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The Role of Environmental

Factors in Autism
Aristo Vojdani, Ph.D., M.T.
Immunosciences Lab., Inc.
822 S Robertson Blvd, Ste 312
Los Angeles, California 90035
Tel: 310-657-1077
E-mail: drari@msn.com

Autism One
May 20-24, 2009
Chicago, Illinois

1
Understanding The Puzzle of Complex
Diseases
♦ Understanding mechanisms
of action responsible for the
development of complex
diseases including
gastrointestinal,
cardiovascular and
autoimmune diseases.
♦ These diseases cannot be
ascribed to mutation in a
single gene; rather they
arise from the combined
action of many genes,
environmental factors and
risk-conferring behavior.

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Autism’s Cause May Reside in Abnormalities at the Synapse
New genetic evidence is leading researchers to home in on the cleft
Separating neurons as the site where the disorder may originate.

Autism’s origin? Neuroligins and neurexins, proteins crucial for aligning and activat-
ing synapses, have now been implicated in autism, along with the Shank3 scaffolding
protein. An altered balance between excitatory synapses (left) and inhibitory (right)
could affect learning and memory during development. Science, 317:190-191, 20073
N Engl J Med 2008;358

Background
Autism spectrum disorder is a heritable developmental disorder in which
chromosomal abnormalities are thought to play a role.
Conclusions
We have identified a novel, recurrent microdeletion and a reciprocal
microduplication that carry substantial susceptibility to autism and appear to
account for approximately 1% of cases. We did not identify other regions
with similar aggregations of large de novo mutations.
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nervous system 5
Gastrointestinal microflora studies
in late-onset autism
Finegold S.M. et al., Clin Infect Dis, 2002 Sep 1;35(Suppl 1):S6-S16

Some cases of late-onset (regressive) autism may involve abnormal


flora because oral vancomycin, which is poorly absorbed, may lead to
significant improvement in these children. Fecal flora of children with
regressive autism was compared with that of control children, and
clostridial counts were higher. The number of clostridial species
found in the stools of children with autism was greater than in the
stools of control children. Children with autism had 9 species of
Clostridium not found in controls, whereas controls yielded only 3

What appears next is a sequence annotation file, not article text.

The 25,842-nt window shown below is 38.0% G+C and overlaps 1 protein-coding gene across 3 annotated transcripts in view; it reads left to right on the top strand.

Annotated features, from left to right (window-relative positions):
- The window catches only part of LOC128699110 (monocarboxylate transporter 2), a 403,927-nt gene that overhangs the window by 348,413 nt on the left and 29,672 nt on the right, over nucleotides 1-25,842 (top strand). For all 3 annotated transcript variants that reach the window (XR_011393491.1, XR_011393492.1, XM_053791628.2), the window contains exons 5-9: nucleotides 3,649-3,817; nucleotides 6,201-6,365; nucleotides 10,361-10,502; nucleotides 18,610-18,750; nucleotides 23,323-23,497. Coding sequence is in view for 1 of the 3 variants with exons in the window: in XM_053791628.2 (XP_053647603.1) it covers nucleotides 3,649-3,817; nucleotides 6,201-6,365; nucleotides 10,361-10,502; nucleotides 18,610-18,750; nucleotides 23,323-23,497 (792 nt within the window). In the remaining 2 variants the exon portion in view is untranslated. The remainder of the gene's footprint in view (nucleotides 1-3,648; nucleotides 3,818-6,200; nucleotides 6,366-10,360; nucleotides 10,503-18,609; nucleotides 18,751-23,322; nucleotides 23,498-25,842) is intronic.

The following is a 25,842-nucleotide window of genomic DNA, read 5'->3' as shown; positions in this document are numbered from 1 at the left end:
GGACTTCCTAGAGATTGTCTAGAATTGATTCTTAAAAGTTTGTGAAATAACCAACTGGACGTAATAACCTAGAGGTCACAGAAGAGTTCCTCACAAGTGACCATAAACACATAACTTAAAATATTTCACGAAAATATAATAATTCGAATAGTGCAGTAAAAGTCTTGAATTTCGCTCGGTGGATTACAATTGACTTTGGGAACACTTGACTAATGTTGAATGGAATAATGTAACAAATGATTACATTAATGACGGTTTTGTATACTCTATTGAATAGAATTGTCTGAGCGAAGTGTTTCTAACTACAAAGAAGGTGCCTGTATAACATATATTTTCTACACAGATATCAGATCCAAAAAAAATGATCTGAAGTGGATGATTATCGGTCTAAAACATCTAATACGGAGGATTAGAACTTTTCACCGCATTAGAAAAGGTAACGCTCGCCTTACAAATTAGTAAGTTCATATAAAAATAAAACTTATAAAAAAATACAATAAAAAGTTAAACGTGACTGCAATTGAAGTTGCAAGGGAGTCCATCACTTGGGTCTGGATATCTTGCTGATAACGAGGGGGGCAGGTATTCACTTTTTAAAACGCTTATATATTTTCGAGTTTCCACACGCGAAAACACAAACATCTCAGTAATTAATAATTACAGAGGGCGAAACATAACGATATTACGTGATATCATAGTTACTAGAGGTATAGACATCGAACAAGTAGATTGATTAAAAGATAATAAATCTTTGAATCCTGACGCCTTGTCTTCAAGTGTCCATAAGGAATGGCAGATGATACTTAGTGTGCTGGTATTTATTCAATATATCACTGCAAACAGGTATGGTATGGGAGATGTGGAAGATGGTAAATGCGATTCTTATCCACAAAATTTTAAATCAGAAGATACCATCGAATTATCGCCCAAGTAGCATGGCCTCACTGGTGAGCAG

species not found in children with autism. In all, there were 25
different clostridial species found. In gastric and duodenal specimens,
the most striking finding was total absence of non-spore-forming
anaerobes and microaerophilic bacteria from control children and
significant numbers of such bacteria from children with autism. These
studies demonstrate significant alterations in the upper and
lower intestinal flora of children with late-onset autism and may
provide insights into the nature of this disorder.
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Ileal-lymphoid-nodular
Ileal-lymphoid-nodularhyperplasia,
hyperplasia,non-
non-
specific
specificcolitis,
colitis,and
andpervasive
pervasivedevelopmental
developmental
disorder
disorderin
inchildren
children
A.J.
A.J.Wakefield
Wakefieldetetal.,
al.,The
TheLancet,
Lancet,1998,
1998,351:
351:637-641
637-641

FINDINGS: Onset of behavioral symptoms was associated, by


FINDINGS: Onset of behavioral symptoms was associated, by
the parents, with measles, mumps, and rubella vaccination in
the parents, with measles, mumps, and rubella vaccination in
eight of the 12 children, with measles infection in one child, and
eight of the 12 children, with measles infection in one child, and
otitis media in another. All 12 children had intestinal
otitis media in another. All 12 children had intestinal
abnormalities, ranging from lymphoid nodular hyperplasia to
abnormalities, ranging from lymphoid nodular hyperplasia to
apthoid ulceration. Histology showed patchy chronic
apthoid ulceration. Histology showed patchy chronic
inflammation in the colon in 11 children and reactive ileal